Wednesday, July 3, 2013

Baseball, Hot Dogs, Apple Pie and Chevrolet.

Back in 1975, a television commercial introduced us to a memorable jingle about America, and what is American, "baseball, hot dogs, apple pie and Chevrolet." If you don't remember the ad campaign, it is on YouTube, like so much else.  http://www.youtube.com/watch?v=yYXfdnhh2Mo

The ad begins with "in the years that I've been living, a lot things have sure been changing." This is to bring our perspective to how things are, and to prepare us for the reminiscence to come. The ad laments that things have come and gone, and then asserts that some things never change, such as "baseball, hot dogs, apple pie and Chevrolet." It was a catchy ad. 

That tag line and jingle became very popular. Some in the advertising field opine that it was among Chevrolet's very best ad campaigns ever. Change is hard for everyone, and being reminded of constants in our lives can be comforting. But are they really constants?

We came close to losing Chevrolet a few years back. The General Motors that many considered "to big to fail" actually failed. Chevrolet survived as part of the new GM that emerged from bankruptcy. The new Chevrolet is showing strength in the marketplace

Interestingly, the 1975 Chevrolet ad features the Chevette and Monza, two models that struggled for acceptance by the public, much like the Ford Pinto. Essentially, we were being asked in 1975 to accept a new "normal" for automobiles, and American manufacturers were being driven to smaller vehicles by the public's perceptions of imported cars and pocketbook issues resulting from rising gas prices. Two examples of market influences changing our economic environment. 

Baseball is perceived to be an American constant. However, there have been some stories in the news recently about less than encouraging attendance in some stadiums around the country. Twenty-one of thirty teams had decreased attendance in 2013 compared to 2012. The overall attendance decrease was 1,455,682, about -4%.

I got started on this thought process when I recently read that sales of the great American hot dog are declining. As an aside, July is National Hot Dog month. According to one industry association, "people eat 8 billion hot dogs in the U.S. between Memorial Day and Labor Day—150 million of those on the Fourth of July alone." Will you be grilling some dogs tomorrow? Despite those figures, hot dog sales are down in America for each of the last three years according to Bloombergs. The decline last year alone was three percent. The decline is not industry-wide. One manufacturer, Nathan’s Famous, reports sales up 17% by comparison. 

The question to which this all leads is why. I realize we haven't touched on apple pie, but these three iconic elements of the 1975 jingle are all demonstrating change. An increasing demand for Chevrolet and decreasing demand for baseball and hot dogs. 

One explanation offered for the decrease in hot dog sales is that the American palate is broadening, that is there are more choices in the food market. A food journalist quoted by Bloomberg says “I would be willing to bet that more Americans, and especially younger Americans, now eat nachos or tacos than hot dogs.” He predicts continued decline in hot dog sales. It may be that greater choices in spectator sporting is likewise contributing to baseball's woes.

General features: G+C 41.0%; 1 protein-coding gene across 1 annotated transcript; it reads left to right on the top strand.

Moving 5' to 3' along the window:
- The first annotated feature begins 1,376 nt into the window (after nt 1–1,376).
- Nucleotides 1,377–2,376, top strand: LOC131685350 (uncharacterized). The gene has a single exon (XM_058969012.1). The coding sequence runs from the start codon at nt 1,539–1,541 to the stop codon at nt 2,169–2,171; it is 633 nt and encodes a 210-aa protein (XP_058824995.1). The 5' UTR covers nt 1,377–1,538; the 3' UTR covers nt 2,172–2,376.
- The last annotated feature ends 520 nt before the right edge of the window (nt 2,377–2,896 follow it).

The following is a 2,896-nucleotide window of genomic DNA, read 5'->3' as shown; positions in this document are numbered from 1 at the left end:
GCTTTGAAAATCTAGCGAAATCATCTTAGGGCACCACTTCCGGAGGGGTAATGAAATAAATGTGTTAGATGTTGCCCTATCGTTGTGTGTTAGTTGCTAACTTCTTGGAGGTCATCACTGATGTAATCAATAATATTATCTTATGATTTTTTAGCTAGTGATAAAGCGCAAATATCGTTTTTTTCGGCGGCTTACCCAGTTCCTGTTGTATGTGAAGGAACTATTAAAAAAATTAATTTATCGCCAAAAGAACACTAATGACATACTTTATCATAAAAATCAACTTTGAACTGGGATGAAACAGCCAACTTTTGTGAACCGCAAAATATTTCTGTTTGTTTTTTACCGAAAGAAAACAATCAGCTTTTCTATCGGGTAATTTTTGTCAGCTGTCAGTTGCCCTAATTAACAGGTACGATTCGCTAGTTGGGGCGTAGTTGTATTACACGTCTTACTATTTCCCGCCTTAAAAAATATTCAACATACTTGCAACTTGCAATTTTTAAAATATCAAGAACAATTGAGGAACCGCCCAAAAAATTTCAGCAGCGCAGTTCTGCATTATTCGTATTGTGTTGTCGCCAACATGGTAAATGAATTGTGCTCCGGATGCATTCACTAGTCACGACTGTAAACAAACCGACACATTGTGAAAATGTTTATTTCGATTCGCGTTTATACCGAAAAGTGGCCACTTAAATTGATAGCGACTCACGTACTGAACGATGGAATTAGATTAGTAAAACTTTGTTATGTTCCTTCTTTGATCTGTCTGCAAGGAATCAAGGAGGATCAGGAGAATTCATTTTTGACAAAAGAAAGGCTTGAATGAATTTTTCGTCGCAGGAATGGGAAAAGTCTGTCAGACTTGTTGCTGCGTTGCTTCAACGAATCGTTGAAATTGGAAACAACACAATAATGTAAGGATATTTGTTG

The point is this, change is part of our lives. While we may find comfort in the way things were, or our perceptions of the way things have always been, the truth is that there are few constants in the world, and our industry. Despite the jingle's reassurance, even iconic elements of Americana change. The Florida OJCC has been a champion of change in the first decade of the Twenty-first Century, and more change is coming.

We started our new fiscal year on July 1. It is a natural time to reflect on the changes of the past year and focus on our future plans. Last year we implemented the OJCC data interchange with Department of Revenue (DOR), and changed a large part of distributing child support arrearage data. We also implemented e-service on carriers and third party administrators, which involved revising our e-filing program and cleaning a tremendous volume of data in our database. Both are conveniences to attorneys and others in the dispute adjudication process in Florida.

We are working now to consolidate our access to child support data maintained by the various Circuit and County clerks throughout the state. We have high hopes that we will soon be in a position to provide the workers' compensation market with "one-stop shopping" for child support arrearage data. This will mean the data for both DOR and the Clerks will be available through your local OJCC office. A real game-changer, resulting in significant cost and time savings for the  marketplace. 

Change is all around us. Perhaps we cannot prevent change, but as likely we can control how we each react to it. Baseball teams and hot dog manufacturers might be well served to ask their customers the question I am asking you. That is, how can the OJCC serve you better in the next year? Please email your suggestions, ideas, and criticism to me, david.langham@doah.state.fl.us. We look forward to a productive and progressive 2014, let me know how are efforts could be better focused to bring you value. 


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